25 Rationalization Coming up with a beneficial result of an undesirable outcome. Brandon thinks he will find a better girlfriend. “Jasmine was not all that anyway!” I really did want to go to ……..anyway, it was too ……

26 Intellectualization Undertaking an academic, unemotional study of a topic. Brandon starts doing a research paper on failed teenage romances.

27 Sublimation Channeling one’s frustration toward a different goal.
Sometimes a healthy defense mechanism. Brandon starts to learn how to play the guitar and writing songs (or maybe starts to body build).

28 Criticisms of Freud He really only studied wealthy woman in Austria.
His results are not empirically verifiable (really hard to test). No predictive power. Karen Horney said he was sexist with the “penis envy” and there is an actual “womb envy”.

29 Neo-Freudians Psychodynamic Theories
Eric Erickson Carl Jung and his concept of the “personal” and “collective” unconscious. Alfred Adler and his ideas of superiority and inferiority. Adler also talked about birth order and how it played a part in personality.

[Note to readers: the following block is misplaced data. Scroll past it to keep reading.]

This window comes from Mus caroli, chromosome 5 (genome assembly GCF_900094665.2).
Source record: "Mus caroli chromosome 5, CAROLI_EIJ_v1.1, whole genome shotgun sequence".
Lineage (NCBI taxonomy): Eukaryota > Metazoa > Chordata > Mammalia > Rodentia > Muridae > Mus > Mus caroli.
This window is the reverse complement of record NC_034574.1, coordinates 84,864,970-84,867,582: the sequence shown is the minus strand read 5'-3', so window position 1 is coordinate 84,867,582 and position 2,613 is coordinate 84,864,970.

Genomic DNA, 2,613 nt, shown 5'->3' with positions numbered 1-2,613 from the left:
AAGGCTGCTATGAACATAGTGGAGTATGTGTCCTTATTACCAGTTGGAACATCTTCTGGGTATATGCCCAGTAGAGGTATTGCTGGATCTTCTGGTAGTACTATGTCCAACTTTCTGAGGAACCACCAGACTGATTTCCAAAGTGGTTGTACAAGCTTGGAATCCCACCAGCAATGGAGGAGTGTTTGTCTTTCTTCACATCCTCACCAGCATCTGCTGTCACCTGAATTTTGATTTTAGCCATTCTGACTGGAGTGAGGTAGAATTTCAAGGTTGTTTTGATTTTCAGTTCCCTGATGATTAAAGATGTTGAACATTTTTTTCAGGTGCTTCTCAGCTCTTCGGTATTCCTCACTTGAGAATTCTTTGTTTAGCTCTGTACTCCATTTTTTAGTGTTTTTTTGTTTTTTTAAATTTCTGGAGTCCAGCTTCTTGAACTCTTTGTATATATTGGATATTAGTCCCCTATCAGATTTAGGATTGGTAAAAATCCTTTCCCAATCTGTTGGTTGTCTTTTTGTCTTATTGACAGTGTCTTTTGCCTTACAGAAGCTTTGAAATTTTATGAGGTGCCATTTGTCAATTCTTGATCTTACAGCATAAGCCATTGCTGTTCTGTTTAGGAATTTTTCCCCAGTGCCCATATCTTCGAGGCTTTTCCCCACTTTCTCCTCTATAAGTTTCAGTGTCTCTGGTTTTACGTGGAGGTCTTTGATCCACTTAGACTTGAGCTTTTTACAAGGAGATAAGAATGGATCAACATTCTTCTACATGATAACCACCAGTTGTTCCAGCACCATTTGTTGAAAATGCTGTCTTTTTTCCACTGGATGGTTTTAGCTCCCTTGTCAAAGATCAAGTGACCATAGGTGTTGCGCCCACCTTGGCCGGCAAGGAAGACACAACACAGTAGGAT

30 Psychoanalysis Today Couch sitting Transference is likely to happen.
The idea is to delve into your unconscious. Pull out Manifest Content. Then talk about the Latent Content.

31 Getting into the Unconscious
Hypnosis Dream Interpretation Free Association (having them just randomly talk to themselves…and then interpreting the conversation). Projective Tests (and test that delves into the unconscious). Examples are TAT and Inkblot Tests.

32 TAT Test Thematic Apperception Test
Giving the subject a picture that is ambiguous (can have several meanings) and ask them what is occurring. Their answers reveal the manifest content. They can then discover the Latent Content.




36 Rorschach Inkblot Test
The most widely used projective test A set of ten inkblots designed to identify people’s feelings when they are asked to interpret what they see in the inkblots.






42 Gender Development Biology (neuroscience) perspective: Corpus Callosum larger in woman. Psychodynamic perspective: Competition for opposite sex parent. Social-Cognitive Perspective : Gender Schema Theory Behavioral Perspective: Social Learning Theory